Friday, October 8, 2021

The Duke of Shadows by Meredith Duran

Meredith Duran is an author whose works I really like but wouldn't really say I love. That said, I've had so many people recommend this book, THE DUKE OF SHADOWS, to me, that I kind of felt like I had to read it. THE DUKE OF SHADOWS was Meredith Duran's debut work and an incredibly daring one: in some ways, it's a throwback to the globe-trotting bodice-rippers of the 80s, when everything was tinged by the threat of violence, and love and war often walked hand in hand.

This is a Victorian-era book, and the first quarter or so of the book is set in India just before the Rebellion of 1857. The heroine, Emma, has already been tarnished by tragedy. In a shipwreck that killed her entire family, she was the sole survivor. Now she is an artist who chafes at the bridles of English society. At a party, she encounters an unlikely guest: a marquess named Julian Sinclair, who has a reputation as a rake, as well as a traitor: he is one quarter Indian himself and sympathetic to his people.

The attraction between the two of them is instant and restrained. Emma is casually engaged to another man but he's a dick of the first order-- classist, racist, sexist, abusive. It's not really a contest if the other man wins from the start, right? And Julian is one of my favorite romance heroes that I've encountered lately. He's devoted and dangerous, which I think we can all agree is the best combination. The things he does for her left me on the floor, ready to give up the ghost for Julian Sinclair. I mean, a man can't say things like "You are the second person I have held down today. I will be more gentle with you, but I will not let you go. Do you understand?" and not expect every straight/pan woman and/or gay/pan man in the vicinity to drop dead of thirst.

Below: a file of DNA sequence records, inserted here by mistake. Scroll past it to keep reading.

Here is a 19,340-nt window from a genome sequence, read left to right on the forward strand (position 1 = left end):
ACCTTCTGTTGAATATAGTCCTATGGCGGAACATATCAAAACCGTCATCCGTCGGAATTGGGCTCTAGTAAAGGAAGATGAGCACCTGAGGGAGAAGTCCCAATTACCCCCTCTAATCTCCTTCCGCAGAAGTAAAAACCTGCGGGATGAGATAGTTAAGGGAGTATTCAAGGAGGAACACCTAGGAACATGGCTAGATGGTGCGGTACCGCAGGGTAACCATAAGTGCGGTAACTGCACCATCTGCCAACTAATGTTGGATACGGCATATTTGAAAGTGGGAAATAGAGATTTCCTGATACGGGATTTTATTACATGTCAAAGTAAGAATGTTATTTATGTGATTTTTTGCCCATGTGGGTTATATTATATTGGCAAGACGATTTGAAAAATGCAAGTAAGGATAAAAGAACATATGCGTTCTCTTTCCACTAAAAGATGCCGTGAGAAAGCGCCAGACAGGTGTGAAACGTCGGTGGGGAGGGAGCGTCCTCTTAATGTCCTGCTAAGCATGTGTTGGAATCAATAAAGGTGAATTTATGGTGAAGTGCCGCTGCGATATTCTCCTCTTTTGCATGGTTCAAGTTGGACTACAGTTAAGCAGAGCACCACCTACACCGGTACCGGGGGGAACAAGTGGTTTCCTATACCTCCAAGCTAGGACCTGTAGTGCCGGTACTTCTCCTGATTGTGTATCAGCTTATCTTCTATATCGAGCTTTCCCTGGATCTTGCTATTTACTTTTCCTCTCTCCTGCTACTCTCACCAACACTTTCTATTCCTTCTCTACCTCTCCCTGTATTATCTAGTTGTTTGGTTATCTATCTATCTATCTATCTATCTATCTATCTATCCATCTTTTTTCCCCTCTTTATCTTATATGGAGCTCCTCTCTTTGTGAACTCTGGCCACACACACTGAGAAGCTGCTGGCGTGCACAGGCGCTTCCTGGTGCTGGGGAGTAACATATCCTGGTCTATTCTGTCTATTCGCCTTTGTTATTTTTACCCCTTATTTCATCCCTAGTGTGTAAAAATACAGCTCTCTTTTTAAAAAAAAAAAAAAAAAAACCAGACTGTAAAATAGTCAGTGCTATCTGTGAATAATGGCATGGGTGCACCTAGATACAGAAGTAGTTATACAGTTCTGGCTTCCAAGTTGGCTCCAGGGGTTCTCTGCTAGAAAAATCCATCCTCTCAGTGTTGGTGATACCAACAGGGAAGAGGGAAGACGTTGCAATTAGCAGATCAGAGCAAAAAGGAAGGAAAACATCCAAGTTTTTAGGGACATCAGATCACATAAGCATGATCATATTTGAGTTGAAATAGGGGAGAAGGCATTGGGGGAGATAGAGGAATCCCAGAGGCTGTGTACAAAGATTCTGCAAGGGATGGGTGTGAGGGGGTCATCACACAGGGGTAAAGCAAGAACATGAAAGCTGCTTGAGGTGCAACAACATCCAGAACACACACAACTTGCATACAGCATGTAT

I MEAN REALLY.

Emma is also an amazing heroine. I felt like the author did a really good job showing how her biases colored her views of India, and how she gradually came to realize how problematic colonization was. Her PTSD in the aftermath of the war was also really heart-wrenching and I liked how she poured her feelings into her art since she was so ill-equipped to deal with them. (Stiff upper lip and all that.) Some people didn't like her as a character because she was immature and cold, but she was young when she met Julian and she had to endure things that would push anyone beyond the human limits of endurance. She ended up being a really tortured heroine, almost Gothically so, and the perfect match for Julian.

Oh-- and the sex scenes in this book are about an 11/10 on the spice scale. JUST SO YOU KNOW.

I loved everything about this book. The descriptions of India. The cold parlors of the English upperclass. The murder mystery and the danger. The art. The heists. The sexual tension. The hero. The heroine. The side characters. The villain(s). The smut. Basically everything. This is a keeper.

Thanks so much Heather for reading this with me! (Make sure you check out her review, too.)

5 out of 5 stars

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